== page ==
So if it's unique, has beauty and can create an emotional response in people it's ART! and Art can only be made by an Artist!

So stop thinking like a woodworker.

Okkkkkkkkk? I guess, but maybe he has a point.

Cheers

Steve

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I got to admit my stance on this topic is based on the fact I really dislike the idea of being called an "artist" as to me my view on art is it has no real purpose other than "eye candy" and the thought of me spending days/weeks even months on a project only for it to be put in the same light as something that basically sits on a shelf or a wall/floor and has no real purpose (IMO) really does not appeal to me.

Granted my response on this topic is heavily based purely on my opinion but I would much rather be classed as a Craftsman or simply a Woodworker.

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I am speaking as a hobbyist/weekend warrior woodworker. My skill level is growing, but is still limited. I am not willing to call anything I have made 'art' and do not feel I am an artist. My background is IT and is very analytical, and I tend to take the same approach to my woodworking. I do believe that there are woodworkers who are artists, and most definitely produce art. However, I think that there is definitely a separation and the title 'artist' or 'art' is not just given to someone, but rather it is earned by someone who has proven that they can take a skill to the next level of art.

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Yes and no. The more I think about this my opinion (not humble) is yes. When we design whether is joinery, type of woods, finish, shape, proportions, etc. ... .Yes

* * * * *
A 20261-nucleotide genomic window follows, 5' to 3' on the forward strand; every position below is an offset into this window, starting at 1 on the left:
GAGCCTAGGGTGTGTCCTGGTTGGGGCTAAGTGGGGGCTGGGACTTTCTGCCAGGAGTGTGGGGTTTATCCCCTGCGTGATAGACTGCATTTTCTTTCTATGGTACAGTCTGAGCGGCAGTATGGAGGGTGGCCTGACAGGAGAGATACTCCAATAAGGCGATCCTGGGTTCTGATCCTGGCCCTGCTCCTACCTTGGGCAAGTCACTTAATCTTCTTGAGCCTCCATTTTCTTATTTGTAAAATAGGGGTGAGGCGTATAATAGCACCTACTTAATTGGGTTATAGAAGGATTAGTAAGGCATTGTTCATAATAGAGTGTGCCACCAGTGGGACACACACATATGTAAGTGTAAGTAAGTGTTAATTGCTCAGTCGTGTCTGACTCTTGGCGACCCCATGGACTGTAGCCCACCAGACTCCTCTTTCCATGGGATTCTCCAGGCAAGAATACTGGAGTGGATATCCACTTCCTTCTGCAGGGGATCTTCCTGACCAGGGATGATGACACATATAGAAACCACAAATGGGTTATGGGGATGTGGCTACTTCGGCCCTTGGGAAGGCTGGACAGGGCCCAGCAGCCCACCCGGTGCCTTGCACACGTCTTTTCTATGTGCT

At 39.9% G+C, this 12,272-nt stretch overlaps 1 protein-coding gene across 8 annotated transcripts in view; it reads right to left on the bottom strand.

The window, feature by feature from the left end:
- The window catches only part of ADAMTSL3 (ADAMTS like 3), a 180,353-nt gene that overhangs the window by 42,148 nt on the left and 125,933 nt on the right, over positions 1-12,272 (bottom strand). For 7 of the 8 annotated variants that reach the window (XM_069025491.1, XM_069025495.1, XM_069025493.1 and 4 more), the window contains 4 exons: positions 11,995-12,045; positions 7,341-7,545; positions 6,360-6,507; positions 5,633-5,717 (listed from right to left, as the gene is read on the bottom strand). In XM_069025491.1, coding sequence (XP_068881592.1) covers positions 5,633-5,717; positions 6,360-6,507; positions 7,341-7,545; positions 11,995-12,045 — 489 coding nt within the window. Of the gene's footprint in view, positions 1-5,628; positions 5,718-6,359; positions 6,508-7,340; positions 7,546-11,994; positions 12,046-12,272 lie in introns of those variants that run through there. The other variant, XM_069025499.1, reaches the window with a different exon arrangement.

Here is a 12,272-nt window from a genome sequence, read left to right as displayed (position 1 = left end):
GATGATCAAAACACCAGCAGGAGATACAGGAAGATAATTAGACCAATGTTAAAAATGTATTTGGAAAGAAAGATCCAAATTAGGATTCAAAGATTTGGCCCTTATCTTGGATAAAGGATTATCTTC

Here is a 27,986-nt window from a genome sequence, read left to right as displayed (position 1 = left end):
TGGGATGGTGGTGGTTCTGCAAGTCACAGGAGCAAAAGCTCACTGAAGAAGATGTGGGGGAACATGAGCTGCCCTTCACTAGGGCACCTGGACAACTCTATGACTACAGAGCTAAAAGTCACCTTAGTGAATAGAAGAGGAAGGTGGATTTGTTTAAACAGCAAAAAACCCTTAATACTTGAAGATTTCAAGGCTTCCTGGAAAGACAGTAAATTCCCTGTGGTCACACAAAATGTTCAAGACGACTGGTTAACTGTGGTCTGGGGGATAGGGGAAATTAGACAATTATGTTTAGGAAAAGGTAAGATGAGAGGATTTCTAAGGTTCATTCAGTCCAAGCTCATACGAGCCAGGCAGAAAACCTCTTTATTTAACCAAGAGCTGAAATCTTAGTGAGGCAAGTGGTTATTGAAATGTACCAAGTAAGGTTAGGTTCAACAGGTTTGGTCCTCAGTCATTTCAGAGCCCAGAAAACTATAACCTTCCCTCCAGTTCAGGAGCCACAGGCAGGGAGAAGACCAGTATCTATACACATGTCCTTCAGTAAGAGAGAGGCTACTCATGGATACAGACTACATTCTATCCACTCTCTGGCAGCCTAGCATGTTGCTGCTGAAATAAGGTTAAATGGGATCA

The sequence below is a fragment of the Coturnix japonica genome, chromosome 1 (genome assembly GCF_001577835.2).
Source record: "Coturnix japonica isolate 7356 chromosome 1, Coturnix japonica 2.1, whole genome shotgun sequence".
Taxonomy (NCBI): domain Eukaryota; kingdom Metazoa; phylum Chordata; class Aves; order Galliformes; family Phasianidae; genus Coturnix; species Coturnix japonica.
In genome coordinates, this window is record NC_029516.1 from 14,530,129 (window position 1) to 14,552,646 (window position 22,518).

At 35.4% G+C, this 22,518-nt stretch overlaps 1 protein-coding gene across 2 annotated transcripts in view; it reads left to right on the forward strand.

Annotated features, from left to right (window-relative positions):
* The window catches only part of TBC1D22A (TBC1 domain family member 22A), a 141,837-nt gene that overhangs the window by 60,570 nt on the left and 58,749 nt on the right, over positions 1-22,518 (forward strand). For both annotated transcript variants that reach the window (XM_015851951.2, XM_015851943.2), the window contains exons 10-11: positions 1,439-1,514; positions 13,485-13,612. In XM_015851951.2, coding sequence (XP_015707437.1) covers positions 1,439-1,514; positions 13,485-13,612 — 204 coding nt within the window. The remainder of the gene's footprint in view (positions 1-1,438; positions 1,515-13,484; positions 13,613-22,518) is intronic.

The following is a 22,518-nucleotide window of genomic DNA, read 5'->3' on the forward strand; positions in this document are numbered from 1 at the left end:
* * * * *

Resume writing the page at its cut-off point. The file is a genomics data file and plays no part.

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Most of us consider Photography as an art. At the same time photography is very technical (lenses, lighting, depth of field, etc), then comes the artistic part (composition, colors, filters).

In woodworking we have a lot of technical aspects as joinery tools, how to or not to sand. Then we have the artistic aspects of shape and proportions (to keep this simple).

Yes. Woodworking is an art.

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Fantastic discussion on this!

I would fall into the hobbyist (hack) category who tends to appreciate the work of others as art. It's funny how those who work with their hands are eager to appreciate the work of others more than their own. Perhaps its because we understand the skill, focus and attention to detail required to execute the pieces...yet, at the same time we see all of the mistakes in our own work, so we're less likely to appreciate our own efforts. Not that we don't feel proud of what we've done. We just judge ourselves a bit more harshly than we would others.

I think there is some merit to the comments that have indicated that it's the response of others that deems someone an artist. We're less likely to claim the title for ourselves. :)